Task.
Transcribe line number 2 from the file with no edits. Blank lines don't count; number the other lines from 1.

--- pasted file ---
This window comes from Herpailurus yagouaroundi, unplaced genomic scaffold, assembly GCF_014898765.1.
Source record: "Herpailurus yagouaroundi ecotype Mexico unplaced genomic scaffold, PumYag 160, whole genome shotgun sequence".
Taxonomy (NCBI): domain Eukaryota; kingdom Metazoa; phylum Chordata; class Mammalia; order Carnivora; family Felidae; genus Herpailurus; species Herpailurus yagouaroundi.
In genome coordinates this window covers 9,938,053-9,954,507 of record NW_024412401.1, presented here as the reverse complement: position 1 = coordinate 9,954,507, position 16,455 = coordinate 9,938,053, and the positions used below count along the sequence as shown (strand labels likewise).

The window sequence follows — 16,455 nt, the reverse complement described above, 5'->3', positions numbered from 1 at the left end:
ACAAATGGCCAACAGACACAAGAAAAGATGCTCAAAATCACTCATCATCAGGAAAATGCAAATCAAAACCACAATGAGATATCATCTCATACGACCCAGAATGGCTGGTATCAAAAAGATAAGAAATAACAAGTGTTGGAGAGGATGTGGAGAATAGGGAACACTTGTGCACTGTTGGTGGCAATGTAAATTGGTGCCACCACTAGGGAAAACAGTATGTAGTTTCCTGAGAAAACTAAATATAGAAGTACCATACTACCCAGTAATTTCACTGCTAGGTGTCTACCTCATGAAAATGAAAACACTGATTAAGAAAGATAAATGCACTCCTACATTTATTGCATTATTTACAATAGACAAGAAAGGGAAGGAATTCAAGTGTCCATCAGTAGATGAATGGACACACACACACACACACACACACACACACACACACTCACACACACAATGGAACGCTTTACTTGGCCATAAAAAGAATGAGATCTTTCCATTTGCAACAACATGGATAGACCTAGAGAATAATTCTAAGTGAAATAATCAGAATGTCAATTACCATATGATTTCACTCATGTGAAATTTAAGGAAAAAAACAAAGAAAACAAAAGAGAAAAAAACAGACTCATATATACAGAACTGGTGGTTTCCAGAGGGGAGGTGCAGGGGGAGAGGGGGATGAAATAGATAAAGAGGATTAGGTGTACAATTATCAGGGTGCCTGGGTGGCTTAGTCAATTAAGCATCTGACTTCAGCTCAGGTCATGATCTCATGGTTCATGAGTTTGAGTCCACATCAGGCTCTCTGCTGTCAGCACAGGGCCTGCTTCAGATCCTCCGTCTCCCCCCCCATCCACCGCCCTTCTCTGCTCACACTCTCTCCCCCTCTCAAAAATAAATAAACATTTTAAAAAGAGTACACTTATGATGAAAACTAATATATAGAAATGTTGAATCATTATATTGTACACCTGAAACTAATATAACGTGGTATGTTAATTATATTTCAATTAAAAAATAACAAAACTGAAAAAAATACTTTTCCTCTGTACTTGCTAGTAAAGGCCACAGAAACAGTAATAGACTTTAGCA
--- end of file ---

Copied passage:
Source record: "Herpailurus yagouaroundi ecotype Mexico unplaced genomic scaffold, PumYag 160, whole genome shotgun sequence".